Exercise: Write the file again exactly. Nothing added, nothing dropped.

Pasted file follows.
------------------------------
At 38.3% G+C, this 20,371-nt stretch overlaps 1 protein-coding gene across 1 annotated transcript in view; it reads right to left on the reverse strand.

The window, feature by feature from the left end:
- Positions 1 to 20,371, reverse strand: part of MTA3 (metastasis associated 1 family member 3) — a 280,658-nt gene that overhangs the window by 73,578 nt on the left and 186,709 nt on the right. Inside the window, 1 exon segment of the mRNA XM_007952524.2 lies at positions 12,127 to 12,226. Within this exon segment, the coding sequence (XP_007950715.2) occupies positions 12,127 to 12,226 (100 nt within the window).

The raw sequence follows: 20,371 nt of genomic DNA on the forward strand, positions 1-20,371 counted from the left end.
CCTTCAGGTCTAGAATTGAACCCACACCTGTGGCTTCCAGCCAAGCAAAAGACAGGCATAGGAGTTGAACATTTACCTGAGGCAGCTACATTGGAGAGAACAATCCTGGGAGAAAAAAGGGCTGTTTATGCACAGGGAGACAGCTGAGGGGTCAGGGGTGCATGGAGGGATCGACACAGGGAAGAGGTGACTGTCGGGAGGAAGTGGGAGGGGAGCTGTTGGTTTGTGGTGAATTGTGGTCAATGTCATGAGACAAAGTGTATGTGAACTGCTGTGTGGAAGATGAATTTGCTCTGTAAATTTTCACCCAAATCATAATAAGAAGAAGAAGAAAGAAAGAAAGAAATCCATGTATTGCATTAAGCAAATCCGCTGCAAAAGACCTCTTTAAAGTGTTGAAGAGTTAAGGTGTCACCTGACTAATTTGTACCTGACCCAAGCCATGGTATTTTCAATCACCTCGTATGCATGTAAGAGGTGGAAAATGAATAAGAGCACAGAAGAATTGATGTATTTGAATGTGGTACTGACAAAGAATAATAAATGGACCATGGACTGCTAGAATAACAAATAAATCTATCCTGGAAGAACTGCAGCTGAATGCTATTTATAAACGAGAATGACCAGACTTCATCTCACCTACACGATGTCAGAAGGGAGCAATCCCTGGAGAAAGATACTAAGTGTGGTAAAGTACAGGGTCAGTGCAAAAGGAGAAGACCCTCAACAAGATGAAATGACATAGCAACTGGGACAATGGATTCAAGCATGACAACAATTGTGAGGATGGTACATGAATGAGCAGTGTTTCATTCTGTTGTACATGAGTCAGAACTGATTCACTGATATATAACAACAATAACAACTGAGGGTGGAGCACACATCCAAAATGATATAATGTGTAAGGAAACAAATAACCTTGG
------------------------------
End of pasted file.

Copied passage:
At 38.3% G+C, this 20,371-nt stretch overlaps 1 protein-coding gene across 1 annotated transcript in view; it reads right to left on the reverse strand.

The window, feature by feature from the left end:
- Positions 1 to 20,371, reverse strand: part of MTA3 (metastasis associated 1 family member 3) — a 280,658-nt gene that overhangs the window by 73,578 nt on the left and 186,709 nt on the right. Inside the window, 1 exon segment of the mRNA XM_007952524.2 lies at positions 12,127 to 12,226. Within this exon segment, the coding sequence (XP_007950715.2) occupies positions 12,127 to 12,226 (100 nt within the window).

The raw sequence follows: 20,371 nt of genomic DNA on the forward strand, positions 1-20,371 counted from the left end.
CCTTCAGGTCTAGAATTGAACCCACACCTGTGGCTTCCAGCCAAGCAAAAGACAGGCATAGGAGTTGAACATTTACCTGAGGCAGCTACATTGGAGAGAACAATCCTGGGAGAAAAAAGGGCTGTTTATGCACAGGGAGACAGCTGAGGGGTCAGGGGTGCATGGAGGGATCGACACAGGGAAGAGGTGACTGTCGGGAGGAAGTGGGAGGGGAGCTGTTGGTTTGTGGTGAATTGTGGTCAATGTCATGAGACAAAGTGTATGTGAACTGCTGTGTGGAAGATGAATTTGCTCTGTAAATTTTCACCCAAATCATAATAAGAAGAAGAAGAAAGAAAGAAAGAAATCCATGTATTGCATTAAGCAAATCCGCTGCAAAAGACCTCTTTAAAGTGTTGAAGAGTTAAGGTGTCACCTGACTAATTTGTACCTGACCCAAGCCATGGTATTTTCAATCACCTCGTATGCATGTAAGAGGTGGAAAATGAATAAGAGCACAGAAGAATTGATGTATTTGAATGTGGTACTGACAAAGAATAATAAATGGACCATGGACTGCTAGAATAACAAATAAATCTATCCTGGAAGAACTGCAGCTGAATGCTATTTATAAACGAGAATGACCAGACTTCATCTCACCTACACGATGTCAGAAGGGAGCAATCCCTGGAGAAAGATACTAAGTGTGGTAAAGTACAGGGTCAGTGCAAAAGGAGAAGACCCTCAACAAGATGAAATGACATAGCAACTGGGACAATGGATTCAAGCATGACAACAATTGTGAGGATGGTACATGAATGAGCAGTGTTTCATTCTGTTGTACATGAGTCAGAACTGATTCACTGATATATAACAACAATAACAACTGAGGGTGGAGCACACATCCAAAATGATATAATGTGTAAGGAAACAAATAACCTTGG